The industry’s biggest problem with decarbonization is replacing the energy source. Currently, coal not only serves as the primary source of heat for the various phases of the process, but it also provides the base of the chemical reaction that separates iron from its oxidized form in iron ore. Basically, carbon is essential to fuel the process that results in CO2 as a byproduct when making steel from iron ore.
Steel Industry Not on Track
The International Energy Agency (IEA) published a report on the Iron and Steel Technology Roadmap in October 2020 that described the industry’s opportunities and difficulties. According to the report, “Steel corporations and regional steel associations, which together produce almost one-third of the world’s steel, have set aims to reach net zero emissions by 2050 or earlier,” and “most of these targets were set in the past three years.”
According to a separate tracking report, the steel industry is also clearly “not on track” to reach emission reduction targets set by the Paris Climate Accord, which is intended to limit global warming of more than 1.5 to 2 degrees Celsius relative to pre-industrial levels.
By using the most advanced technologies, better iron ores, and an optimized fuel mix in the blast furnace (BF) and blast oxygen furnace (BOF) operations, where emissions can be reduced by 10% to 30%, steel makers can make progress in reducing emissions. These initiatives are especially crucial in countries like China and India where there are a lot of these older facilities and newer technologies have the potential to significantly reduce emissions across the entire industry.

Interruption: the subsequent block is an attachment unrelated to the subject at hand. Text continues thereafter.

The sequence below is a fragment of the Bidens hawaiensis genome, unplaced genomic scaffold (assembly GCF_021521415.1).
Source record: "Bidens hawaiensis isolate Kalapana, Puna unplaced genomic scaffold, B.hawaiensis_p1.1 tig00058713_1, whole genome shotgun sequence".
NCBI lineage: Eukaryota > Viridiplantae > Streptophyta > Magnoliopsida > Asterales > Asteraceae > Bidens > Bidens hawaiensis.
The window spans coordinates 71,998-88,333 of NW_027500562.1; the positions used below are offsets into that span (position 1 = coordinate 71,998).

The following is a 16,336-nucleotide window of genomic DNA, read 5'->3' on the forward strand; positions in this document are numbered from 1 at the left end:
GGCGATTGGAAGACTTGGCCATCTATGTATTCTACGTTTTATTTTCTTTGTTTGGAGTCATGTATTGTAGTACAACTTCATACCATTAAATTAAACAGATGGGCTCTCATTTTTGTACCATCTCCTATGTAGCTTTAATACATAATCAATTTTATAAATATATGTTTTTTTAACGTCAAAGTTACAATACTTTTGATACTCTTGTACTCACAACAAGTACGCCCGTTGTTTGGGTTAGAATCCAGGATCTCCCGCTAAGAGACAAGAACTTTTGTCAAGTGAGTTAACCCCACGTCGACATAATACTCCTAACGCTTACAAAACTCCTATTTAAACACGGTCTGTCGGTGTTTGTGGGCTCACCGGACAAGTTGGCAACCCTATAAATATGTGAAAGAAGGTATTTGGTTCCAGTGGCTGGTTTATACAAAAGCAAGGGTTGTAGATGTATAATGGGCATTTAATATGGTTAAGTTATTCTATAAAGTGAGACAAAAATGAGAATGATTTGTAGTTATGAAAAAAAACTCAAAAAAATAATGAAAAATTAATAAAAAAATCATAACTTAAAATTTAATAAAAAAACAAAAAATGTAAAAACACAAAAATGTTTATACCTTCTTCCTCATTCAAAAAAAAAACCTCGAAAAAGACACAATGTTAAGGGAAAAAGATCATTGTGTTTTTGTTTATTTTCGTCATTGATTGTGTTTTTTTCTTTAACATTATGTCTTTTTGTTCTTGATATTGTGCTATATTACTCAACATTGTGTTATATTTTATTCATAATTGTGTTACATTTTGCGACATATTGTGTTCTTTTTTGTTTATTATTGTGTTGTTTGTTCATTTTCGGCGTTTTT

Process optimization with Eugenie’s digital twins
While several decarbonization methods are being evaluated and researched such as Electric Arc Furnace, CCU, CCS, HYBRIT, etc. However, minimizing carbon emissions from the current steel-producing process should be the first step for steel manufacturers. Advanced Industry 4.0 tools like digital twins and sophisticated process control solutions can enable steel manufacturing plants in reducing fuel and energy usage.
Eugenie’s digital twins help steel companies to fast-track decarbonization by reducing operational emissions and wastage. Our award-winning AI-based patented products have helped many industrial companies in emissions and OpEx reductions through end-to-end traceability and throughput optimization.
The Process and Emissions control module of Eugenie provides “what-if scenarios” for operational staff to continually monitor the core KPIs through visual simulations. Real-time collaboration and rapid knowledge capture enable data-driven decision-making to ensure increased throughput.
Recently, Eugenie’s solutions helped a leading Mexican mining company to reduce production downtimes and carbon emissions by 10% through AI-driven root cause analysis. Deploying Eugenie’s solutions are super-easy with actionable insights within a few days of deployment. Eugenie provides turnkey SaaS deployment, with cost-effective scaling for end-to-end operational optimization and emission monitoring.